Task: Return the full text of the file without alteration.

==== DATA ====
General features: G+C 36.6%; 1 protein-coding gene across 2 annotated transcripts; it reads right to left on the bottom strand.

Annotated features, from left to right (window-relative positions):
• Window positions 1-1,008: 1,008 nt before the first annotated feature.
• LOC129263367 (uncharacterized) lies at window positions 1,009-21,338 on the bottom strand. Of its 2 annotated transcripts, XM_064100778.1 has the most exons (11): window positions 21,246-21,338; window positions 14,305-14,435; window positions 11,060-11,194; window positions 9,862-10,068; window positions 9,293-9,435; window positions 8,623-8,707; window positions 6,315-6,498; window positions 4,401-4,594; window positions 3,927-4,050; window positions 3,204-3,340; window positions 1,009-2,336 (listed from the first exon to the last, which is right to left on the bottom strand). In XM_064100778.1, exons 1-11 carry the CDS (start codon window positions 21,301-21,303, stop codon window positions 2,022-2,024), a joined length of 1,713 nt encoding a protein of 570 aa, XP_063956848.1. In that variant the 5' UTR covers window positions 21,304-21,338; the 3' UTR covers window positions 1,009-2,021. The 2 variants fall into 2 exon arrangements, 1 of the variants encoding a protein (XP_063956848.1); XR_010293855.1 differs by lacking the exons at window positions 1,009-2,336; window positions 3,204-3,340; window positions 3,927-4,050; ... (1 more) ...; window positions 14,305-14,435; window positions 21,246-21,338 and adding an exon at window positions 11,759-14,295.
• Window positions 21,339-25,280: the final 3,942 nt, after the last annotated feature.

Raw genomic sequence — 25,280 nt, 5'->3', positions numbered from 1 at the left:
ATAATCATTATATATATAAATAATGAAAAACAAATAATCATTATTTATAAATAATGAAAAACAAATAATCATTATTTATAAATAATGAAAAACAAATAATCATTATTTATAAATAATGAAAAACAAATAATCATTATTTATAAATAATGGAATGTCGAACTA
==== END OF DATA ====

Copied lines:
General features: G+C 36.6%; 1 protein-coding gene across 2 annotated transcripts; it reads right to left on the bottom strand.

Annotated features, from left to right (window-relative positions):
• Window positions 1-1,008: 1,008 nt before the first annotated feature.
• LOC129263367 (uncharacterized) lies at window positions 1,009-21,338 on the bottom strand. Of its 2 annotated transcripts, XM_064100778.1 has the most exons (11): window positions 21,246-21,338; window positions 14,305-14,435; window positions 11,060-11,194; window positions 9,862-10,068; window positions 9,293-9,435; window positions 8,623-8,707; window positions 6,315-6,498; window positions 4,401-4,594; window positions 3,927-4,050; window positions 3,204-3,340; window positions 1,009-2,336 (listed from the first exon to the last, which is right to left on the bottom strand). In XM_064100778.1, exons 1-11 carry the CDS (start codon window positions 21,301-21,303, stop codon window positions 2,022-2,024), a joined length of 1,713 nt encoding a protein of 570 aa, XP_063956848.1. In that variant the 5' UTR covers window positions 21,304-21,338; the 3' UTR covers window positions 1,009-2,021. The 2 variants fall into 2 exon arrangements, 1 of the variants encoding a protein (XP_063956848.1); XR_010293855.1 differs by lacking the exons at window positions 1,009-2,336; window positions 3,204-3,340; window positions 3,927-4,050; ... (1 more) ...; window positions 14,305-14,435; window positions 21,246-21,338 and adding an exon at window positions 11,759-14,295.
• Window positions 21,339-25,280: the final 3,942 nt, after the last annotated feature.

Raw genomic sequence — 25,280 nt, 5'->3', positions numbered from 1 at the left:
ATAATCATTATATATATAAATAATGAAAAACAAATAATCATTATTTATAAATAATGAAAAACAAATAATCATTATTTATAAATAATGAAAAACAAATAATCATTATTTATAAATAATGAAAAACAAATAATCATTATTTATAAATAATGGAATGTCGAACTA